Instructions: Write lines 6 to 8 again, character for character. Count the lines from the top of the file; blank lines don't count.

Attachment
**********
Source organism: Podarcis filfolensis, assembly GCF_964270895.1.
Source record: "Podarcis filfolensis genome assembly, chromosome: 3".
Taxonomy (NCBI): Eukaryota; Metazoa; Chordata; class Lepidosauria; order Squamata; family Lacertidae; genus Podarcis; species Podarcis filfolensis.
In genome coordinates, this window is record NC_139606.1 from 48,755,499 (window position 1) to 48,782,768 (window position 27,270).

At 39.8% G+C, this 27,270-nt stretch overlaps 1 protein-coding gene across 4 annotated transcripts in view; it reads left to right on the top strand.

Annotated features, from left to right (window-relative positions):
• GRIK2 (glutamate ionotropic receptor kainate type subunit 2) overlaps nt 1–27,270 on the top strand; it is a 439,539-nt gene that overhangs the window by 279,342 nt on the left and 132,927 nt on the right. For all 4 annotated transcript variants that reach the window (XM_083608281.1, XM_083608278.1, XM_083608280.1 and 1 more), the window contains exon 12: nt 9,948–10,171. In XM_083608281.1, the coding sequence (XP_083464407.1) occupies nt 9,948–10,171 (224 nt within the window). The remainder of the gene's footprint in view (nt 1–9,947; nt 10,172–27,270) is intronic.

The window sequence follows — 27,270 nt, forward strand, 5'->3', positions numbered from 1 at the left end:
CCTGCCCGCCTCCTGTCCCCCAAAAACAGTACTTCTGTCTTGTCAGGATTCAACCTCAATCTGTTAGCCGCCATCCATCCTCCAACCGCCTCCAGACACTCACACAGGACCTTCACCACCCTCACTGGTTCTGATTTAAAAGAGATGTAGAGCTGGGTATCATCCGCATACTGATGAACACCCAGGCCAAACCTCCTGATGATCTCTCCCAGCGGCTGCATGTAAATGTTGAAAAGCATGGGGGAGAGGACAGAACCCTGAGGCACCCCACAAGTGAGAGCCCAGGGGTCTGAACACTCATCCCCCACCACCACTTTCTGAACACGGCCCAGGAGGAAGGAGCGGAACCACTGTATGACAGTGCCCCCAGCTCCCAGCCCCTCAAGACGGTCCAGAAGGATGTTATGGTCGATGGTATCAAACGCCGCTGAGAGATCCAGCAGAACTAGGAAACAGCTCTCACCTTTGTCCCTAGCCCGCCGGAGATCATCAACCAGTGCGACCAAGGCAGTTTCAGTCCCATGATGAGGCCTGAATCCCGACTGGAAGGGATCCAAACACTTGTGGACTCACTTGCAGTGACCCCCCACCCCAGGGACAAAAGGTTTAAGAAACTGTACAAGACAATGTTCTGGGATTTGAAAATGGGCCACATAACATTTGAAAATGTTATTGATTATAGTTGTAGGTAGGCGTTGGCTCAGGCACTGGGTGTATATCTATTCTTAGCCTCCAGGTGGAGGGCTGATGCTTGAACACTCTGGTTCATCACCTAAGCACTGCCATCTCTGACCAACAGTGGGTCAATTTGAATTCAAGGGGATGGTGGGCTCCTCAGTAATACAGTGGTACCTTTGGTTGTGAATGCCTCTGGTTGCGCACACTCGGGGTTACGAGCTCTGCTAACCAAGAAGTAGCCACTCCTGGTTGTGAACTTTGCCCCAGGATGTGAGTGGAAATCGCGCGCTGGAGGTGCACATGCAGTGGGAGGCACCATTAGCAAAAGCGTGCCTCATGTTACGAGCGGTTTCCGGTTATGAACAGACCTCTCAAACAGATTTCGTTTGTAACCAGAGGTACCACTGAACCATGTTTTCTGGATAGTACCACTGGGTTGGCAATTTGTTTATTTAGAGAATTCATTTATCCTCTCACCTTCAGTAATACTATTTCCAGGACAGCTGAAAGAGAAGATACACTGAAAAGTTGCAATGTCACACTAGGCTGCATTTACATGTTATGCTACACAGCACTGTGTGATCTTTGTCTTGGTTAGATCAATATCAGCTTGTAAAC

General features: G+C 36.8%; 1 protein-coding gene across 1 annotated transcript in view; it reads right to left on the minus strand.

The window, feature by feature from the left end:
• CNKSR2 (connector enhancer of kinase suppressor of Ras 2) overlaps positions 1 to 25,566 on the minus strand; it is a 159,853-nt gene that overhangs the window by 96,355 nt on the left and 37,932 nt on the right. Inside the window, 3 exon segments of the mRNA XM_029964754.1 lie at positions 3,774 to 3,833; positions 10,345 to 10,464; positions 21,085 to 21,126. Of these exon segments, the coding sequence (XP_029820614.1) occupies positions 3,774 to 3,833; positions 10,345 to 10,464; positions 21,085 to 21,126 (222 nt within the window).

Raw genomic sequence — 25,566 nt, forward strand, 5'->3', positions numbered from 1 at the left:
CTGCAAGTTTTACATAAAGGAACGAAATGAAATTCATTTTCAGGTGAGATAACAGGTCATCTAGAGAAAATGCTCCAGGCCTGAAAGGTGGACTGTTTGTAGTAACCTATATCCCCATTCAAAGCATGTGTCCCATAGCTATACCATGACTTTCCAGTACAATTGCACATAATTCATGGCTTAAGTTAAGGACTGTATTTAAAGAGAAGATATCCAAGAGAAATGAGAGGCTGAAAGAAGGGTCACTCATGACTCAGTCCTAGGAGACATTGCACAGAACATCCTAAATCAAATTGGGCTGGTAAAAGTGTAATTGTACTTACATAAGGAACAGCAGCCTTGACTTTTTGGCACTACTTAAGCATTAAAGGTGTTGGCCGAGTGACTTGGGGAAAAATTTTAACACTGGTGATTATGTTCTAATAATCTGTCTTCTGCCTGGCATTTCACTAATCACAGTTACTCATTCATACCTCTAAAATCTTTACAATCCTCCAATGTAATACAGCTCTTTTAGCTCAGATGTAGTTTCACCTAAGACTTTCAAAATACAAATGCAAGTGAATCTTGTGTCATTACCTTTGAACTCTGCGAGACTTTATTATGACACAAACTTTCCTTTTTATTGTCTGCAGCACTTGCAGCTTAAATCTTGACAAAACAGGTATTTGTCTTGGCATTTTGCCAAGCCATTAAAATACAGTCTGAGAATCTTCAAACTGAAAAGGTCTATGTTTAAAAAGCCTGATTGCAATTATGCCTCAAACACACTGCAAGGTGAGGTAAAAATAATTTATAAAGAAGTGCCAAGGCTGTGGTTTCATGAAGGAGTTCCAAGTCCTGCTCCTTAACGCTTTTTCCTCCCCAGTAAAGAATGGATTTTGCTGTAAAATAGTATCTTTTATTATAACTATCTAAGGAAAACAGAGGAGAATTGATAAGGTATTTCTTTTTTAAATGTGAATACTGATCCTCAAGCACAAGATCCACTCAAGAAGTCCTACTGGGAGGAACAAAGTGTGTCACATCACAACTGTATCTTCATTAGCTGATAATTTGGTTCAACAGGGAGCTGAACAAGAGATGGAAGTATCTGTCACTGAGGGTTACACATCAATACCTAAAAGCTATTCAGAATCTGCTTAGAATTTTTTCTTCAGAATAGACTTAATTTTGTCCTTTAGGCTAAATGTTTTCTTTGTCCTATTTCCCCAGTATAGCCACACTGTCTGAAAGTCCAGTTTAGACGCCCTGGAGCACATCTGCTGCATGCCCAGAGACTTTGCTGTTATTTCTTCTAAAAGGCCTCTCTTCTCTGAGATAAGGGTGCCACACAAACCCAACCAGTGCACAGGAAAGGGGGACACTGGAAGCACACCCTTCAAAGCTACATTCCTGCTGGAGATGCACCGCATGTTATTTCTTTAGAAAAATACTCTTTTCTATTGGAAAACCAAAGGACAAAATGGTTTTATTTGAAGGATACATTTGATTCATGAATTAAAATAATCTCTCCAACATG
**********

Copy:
Annotated features, from left to right (window-relative positions):
• GRIK2 (glutamate ionotropic receptor kainate type subunit 2) overlaps nt 1–27,270 on the top strand; it is a 439,539-nt gene that overhangs the window by 279,342 nt on the left and 132,927 nt on the right. For all 4 annotated transcript variants that reach the window (XM_083608281.1, XM_083608278.1, XM_083608280.1 and 1 more), the window contains exon 12: nt 9,948–10,171. In XM_083608281.1, the coding sequence (XP_083464407.1) occupies nt 9,948–10,171 (224 nt within the window). The remainder of the gene's footprint in view (nt 1–9,947; nt 10,172–27,270) is intronic.

The window sequence follows — 27,270 nt, forward strand, 5'->3', positions numbered from 1 at the left end: